Summary of May and June 2012 Worship Study
This article is about how mission can be part of the voices in our worship. Missionaries and those involved in mission can add context and content to our message of worship.
Linking this to the contextual message of the earlier discussion on community work, there needs to be a combined effort for mission, community work to be part of the content of our worship. let’s allow for more collaboration within our various ministries so that our worship can be enriched.
This is a response to John Witvliet’s Afterword in Christian Worship Worldwide: Expanding Horizons, Deepening Practices.
1. The first point is that when deciding what is essential and non-essential in our worship practice, we might cause the transcultural elements override the contextual elements of our worship.
2. In the enthusiasm to learn from other cultures and making our worship more global, we might fail to connect with out own community. Thus the key to teach contexts and background before applying the foreign practices is very important. Direct application: When we tried to do the responsorial psalm singing of Ps 113 and 114, it was perhaps better that we teach the meaning of its practice first.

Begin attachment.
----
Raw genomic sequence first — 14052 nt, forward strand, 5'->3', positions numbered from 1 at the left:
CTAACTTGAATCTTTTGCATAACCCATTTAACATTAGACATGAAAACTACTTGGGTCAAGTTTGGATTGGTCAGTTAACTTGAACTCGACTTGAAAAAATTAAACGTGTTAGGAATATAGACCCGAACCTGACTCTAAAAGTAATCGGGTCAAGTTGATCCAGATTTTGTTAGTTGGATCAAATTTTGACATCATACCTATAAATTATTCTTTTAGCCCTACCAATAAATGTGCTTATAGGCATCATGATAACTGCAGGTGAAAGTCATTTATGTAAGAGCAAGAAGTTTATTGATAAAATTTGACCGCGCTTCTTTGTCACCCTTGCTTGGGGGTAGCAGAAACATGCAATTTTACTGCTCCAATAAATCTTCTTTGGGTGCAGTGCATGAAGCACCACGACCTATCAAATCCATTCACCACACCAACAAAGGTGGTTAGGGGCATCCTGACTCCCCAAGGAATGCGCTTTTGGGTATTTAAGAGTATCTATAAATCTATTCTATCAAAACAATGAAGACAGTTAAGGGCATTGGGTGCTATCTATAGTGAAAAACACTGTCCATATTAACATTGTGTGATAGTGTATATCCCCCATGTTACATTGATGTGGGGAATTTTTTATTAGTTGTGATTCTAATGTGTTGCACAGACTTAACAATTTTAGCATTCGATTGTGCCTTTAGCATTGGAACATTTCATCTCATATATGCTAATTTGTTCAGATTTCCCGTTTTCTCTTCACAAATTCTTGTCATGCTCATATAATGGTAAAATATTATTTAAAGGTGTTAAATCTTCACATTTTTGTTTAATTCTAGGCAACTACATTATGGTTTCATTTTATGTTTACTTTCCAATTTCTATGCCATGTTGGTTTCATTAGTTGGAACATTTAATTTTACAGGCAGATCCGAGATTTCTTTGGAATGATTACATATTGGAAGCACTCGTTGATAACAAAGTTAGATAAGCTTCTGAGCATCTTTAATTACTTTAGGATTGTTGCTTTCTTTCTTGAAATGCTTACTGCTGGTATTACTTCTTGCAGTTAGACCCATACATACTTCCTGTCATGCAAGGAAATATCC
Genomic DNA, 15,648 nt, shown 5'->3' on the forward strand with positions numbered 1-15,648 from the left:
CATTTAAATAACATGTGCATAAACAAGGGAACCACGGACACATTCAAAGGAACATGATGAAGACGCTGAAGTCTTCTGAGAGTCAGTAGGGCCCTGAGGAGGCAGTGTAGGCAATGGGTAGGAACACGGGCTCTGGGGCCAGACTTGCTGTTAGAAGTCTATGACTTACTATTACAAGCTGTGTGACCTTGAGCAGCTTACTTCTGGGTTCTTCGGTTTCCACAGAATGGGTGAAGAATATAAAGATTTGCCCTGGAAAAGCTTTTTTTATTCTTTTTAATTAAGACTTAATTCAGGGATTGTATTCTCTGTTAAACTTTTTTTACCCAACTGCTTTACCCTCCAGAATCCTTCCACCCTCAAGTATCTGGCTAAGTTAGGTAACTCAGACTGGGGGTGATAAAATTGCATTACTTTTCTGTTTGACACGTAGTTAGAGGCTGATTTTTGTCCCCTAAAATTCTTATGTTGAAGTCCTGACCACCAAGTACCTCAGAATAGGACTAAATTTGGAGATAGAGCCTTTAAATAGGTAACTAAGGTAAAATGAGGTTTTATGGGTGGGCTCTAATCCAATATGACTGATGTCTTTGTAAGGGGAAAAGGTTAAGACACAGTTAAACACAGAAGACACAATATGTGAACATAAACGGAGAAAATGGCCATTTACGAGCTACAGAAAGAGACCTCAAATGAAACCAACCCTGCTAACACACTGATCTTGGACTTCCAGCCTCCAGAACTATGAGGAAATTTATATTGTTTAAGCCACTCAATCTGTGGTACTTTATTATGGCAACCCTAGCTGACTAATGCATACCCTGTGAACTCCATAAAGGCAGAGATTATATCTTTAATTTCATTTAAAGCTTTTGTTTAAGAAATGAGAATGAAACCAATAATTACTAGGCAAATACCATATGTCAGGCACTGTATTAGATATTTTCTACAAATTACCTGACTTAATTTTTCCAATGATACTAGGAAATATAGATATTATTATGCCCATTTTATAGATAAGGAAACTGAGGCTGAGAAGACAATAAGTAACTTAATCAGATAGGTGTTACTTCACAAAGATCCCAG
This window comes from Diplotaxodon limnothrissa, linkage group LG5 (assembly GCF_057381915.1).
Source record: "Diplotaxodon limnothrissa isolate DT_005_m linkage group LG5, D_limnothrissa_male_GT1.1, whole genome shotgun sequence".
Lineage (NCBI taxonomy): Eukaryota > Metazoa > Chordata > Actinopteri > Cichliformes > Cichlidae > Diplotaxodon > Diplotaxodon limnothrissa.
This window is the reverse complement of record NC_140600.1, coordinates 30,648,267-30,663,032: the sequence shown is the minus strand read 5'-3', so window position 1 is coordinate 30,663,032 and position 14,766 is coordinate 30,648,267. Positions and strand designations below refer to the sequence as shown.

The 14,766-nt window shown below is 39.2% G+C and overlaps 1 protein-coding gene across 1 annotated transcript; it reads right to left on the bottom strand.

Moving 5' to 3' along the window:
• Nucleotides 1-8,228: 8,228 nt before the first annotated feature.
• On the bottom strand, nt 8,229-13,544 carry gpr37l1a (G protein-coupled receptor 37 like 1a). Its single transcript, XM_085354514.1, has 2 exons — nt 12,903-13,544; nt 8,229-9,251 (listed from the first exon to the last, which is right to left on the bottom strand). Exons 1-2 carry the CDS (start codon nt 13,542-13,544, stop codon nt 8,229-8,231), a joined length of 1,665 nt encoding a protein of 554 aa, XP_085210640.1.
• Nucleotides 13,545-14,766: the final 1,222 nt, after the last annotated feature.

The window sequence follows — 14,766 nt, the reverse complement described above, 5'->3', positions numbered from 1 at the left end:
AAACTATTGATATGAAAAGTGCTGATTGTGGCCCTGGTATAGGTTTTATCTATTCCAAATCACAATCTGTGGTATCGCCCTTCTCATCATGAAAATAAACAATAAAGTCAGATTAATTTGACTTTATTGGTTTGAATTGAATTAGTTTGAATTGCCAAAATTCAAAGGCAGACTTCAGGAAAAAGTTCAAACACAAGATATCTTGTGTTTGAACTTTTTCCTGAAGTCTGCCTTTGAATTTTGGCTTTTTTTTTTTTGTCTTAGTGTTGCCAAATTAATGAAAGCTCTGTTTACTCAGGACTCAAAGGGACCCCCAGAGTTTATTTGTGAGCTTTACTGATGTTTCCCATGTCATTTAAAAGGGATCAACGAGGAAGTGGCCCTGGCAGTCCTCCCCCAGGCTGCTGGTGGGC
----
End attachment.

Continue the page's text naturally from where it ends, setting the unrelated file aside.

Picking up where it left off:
Celeste shared on the work of spiritual gifts in our worship. When we change worship content, it is not just the style. Instead, we begin with our theological reflection. God is bigger than our consumeristic mind. our worship remains Christocentric, and our gifts is for witnessing. Our liturgy therefore must manifest this message. That the church is the creation of the Holy Spirit, and that it is a continuation of Christ’s victory. Ultimately, what draws more people to our service should be the people of God that reflects this belief.
WanLeng shared on this new phenonmenon with us. And a list of new immigrants churches is given. We took some time to reflect on the Singapore situation of new migrants and the various churches’ response.